Greta Thunberg might be a household name across the world. But closer to home, young…
I would like to acknowledge the Ngunnawal people who are the traditional custodians of the land upon which I sit as I write this piece, and pay respect to their Elders past, present and emerging. I extend this respect to all Aboriginal and Torres Strait Islander peoples.
I’ve only once travelled to central Australia walking the Larapinta Trail along the West MacDonnell Ranges and visiting Uluru and Kata Tjuta (pictured above).
It was 2016, and I returned to my home in Canberra flooded with emotions ranging from awe to confusion. How breathtakingly beautiful these sacred places are, how connected Aboriginal people are to this land, how so very little I know about it all. Overwhelmingly, I felt ignorant.
I’m a middle-aged white Australian woman, the product of working-class people who paid their taxes and regurgitated the rhetoric that placates well-meaning people who don’t want to get involved.
High School history taught me about many ancient civilisations but not the one whose land I lived on.
I grew up naively believing we live in the lucky country where opportunities could be had by all. I had little sense of what generations of occupation, eradication and racism could do in denying many of this ideal.
Over the years as news of Mabo, the stolen generation, deaths in custody of Aboriginal people got more media I would feel outrage but only with enough gravitas one gets from an hour of current affairs.
It took that trip in 2016 and some soul searching for me to stop with the excuses as to why I don’t know about our First Nations people and fight back the prejudices of nurture not nature.
So I read…
Talking to My Country – Stan Grant
A lesson from my lifetime
I chose proud Wiradjuri man and journalist Stan Grant’s memoir because I wanted to understand the perspective from an Aboriginal person who had grown up in my generation.
His story is told gently and I could directly compare the disparity in privilege.
Truganini – Cassandra Pybus
A lesson for my inherited conscience
Professor Cassandra Pybus hit me right in the gene pool as, like me, she has direct lineage back to Richard Pybus who in 1839 was given a free land grant on Bruny Island, land that belonged to Truganini’s Nuenonne people.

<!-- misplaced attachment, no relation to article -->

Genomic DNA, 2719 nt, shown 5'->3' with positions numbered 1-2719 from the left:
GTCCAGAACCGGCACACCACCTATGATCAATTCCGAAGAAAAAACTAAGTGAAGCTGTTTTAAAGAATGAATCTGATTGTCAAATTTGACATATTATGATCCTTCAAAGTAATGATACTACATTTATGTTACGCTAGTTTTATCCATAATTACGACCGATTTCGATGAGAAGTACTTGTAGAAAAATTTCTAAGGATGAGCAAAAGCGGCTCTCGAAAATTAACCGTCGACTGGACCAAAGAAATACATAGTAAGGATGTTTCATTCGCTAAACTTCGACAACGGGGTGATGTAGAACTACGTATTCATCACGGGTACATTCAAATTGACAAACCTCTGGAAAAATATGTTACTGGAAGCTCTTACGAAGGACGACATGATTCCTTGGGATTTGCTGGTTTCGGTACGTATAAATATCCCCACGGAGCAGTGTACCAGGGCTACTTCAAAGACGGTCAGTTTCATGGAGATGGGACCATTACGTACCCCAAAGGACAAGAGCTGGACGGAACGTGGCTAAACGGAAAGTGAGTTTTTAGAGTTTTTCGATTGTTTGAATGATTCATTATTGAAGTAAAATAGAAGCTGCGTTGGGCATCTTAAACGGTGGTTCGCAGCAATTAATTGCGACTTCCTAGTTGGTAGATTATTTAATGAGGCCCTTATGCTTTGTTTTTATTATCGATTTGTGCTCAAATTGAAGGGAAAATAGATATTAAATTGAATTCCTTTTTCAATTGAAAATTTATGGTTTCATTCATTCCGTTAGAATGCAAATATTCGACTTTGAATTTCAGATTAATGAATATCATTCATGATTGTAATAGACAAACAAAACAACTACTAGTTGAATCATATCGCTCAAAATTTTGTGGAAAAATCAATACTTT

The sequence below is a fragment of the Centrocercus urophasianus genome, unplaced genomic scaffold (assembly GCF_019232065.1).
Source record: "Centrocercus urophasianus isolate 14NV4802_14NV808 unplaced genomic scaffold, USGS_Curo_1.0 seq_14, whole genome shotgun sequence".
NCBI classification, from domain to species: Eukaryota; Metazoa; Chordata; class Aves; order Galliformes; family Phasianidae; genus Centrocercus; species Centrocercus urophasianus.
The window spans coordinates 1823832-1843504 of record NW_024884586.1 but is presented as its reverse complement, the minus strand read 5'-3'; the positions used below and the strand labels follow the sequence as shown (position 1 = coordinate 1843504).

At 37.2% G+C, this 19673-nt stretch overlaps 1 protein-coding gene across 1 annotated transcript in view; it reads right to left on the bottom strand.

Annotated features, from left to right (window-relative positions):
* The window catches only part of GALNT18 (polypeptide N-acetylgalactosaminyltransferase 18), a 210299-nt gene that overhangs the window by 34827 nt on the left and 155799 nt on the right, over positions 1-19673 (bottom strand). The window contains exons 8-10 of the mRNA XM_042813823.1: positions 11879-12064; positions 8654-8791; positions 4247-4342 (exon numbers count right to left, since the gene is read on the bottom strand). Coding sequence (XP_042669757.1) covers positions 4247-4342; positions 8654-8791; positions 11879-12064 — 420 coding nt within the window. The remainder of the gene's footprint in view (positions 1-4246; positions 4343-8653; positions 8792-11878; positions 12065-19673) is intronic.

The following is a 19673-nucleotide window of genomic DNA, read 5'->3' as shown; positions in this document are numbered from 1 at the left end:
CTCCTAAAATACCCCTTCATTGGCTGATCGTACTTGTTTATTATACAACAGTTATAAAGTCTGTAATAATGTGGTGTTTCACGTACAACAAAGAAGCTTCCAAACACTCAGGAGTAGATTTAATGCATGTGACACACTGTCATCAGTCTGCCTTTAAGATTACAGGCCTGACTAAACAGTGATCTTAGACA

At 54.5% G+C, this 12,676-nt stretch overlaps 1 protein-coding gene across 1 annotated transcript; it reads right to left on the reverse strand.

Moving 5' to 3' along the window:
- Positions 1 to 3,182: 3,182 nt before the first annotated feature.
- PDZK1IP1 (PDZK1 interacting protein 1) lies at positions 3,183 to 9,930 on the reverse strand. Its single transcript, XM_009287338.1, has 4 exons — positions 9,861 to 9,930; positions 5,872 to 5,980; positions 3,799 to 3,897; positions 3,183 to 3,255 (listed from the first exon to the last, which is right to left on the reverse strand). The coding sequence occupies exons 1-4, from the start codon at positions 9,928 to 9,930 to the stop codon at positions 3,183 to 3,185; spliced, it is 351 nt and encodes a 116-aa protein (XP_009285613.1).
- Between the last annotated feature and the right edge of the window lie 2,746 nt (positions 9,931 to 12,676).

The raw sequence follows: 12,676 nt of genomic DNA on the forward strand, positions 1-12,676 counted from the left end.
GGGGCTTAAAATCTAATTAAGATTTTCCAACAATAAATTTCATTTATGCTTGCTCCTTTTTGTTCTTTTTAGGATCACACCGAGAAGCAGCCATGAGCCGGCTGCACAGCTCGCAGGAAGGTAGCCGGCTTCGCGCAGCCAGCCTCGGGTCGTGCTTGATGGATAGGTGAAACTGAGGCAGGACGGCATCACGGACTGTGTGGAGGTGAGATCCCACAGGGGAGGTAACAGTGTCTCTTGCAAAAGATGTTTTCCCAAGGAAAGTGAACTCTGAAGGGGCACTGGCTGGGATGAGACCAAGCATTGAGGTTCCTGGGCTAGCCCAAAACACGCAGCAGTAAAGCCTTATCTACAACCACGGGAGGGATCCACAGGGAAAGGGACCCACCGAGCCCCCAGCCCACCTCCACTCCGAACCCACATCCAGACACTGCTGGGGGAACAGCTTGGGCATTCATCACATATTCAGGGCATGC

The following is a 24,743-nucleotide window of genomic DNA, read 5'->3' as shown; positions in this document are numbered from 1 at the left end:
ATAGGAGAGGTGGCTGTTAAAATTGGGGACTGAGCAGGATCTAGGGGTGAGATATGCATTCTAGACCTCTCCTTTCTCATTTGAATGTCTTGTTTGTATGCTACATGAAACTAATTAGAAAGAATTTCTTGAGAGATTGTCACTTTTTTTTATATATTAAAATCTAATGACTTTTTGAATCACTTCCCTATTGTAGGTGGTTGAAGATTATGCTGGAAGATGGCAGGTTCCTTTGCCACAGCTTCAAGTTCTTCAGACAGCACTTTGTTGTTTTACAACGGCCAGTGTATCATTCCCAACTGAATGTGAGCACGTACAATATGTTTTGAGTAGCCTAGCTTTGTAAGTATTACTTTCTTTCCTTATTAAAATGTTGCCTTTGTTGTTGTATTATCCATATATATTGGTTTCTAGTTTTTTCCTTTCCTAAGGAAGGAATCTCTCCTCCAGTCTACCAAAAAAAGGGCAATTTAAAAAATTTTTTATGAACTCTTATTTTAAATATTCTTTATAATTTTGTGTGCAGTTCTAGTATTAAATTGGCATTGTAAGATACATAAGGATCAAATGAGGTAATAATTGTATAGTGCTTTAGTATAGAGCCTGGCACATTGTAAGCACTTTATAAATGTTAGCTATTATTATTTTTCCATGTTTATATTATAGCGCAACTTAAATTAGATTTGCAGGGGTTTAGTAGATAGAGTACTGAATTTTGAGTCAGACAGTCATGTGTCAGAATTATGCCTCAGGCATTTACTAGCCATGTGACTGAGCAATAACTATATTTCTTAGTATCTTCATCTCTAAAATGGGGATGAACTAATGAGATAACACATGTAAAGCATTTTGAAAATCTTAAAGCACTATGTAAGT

Cassandra writes in her Afterword, “While my family history provides an unassailable case for my being the beneficiary of stolen land and genocide, the deeper truth is that every Australian who is not a member of the First Nations is a beneficiary of stolen country, brutal dispossession, institutionalised racial discrimination and callous indifference.”
The Ghost and The Bounty Hunter – Adam Courtenay
A lesson in a truthful history
This story of convict William Buckley who is taken-in by the Wadawurrung people living as one of them for over 30 years dovetails into the colonisation of Port Phillip Bay by John Batman and his entourage.
The story I was brought up to think was charming is in fact abhorrent.
And I listened…
Debutante: Race, Resistance and Girl Power – Nakkiah Lui and Miranda Tapsell (Audible Podcast)
A lesson in shaping the future
As a debutante myself, I thought this would be a good laugh—and it was. It was also a serious insight into privilege, racism, feminism and etiquette.
Nakkiah Lui, a proud Gamillaroi and Torres Strait Islander woman, says, “if the community does not know its history, it cannot see its future”. I inhaled every second of this podcast.
I wasn’t alive in 1839 when my G-G-G-Grandfather took stolen land.
I wasn’t alive when my grandparents raised their family whilst the government of the day saw fit to take babies away from the people whose nation they occupied.
I was born in 1967, when my parents voted for Aboriginals to be included in the Constitution wrongly thinking that would be a panacea.
I attended my Debutante Ball in 1983, an antiquated ceremony dating back to Henry VIII, oblivious to it being only accessible for Aboriginal women in my lifetime. Now I know.
Miranda Tapsell, a proud Larrakia Tiwi woman, leaves listeners with this, “how are you going to change things…it’s not just our fight to have, it’s yours too.”
I see you; I hear you.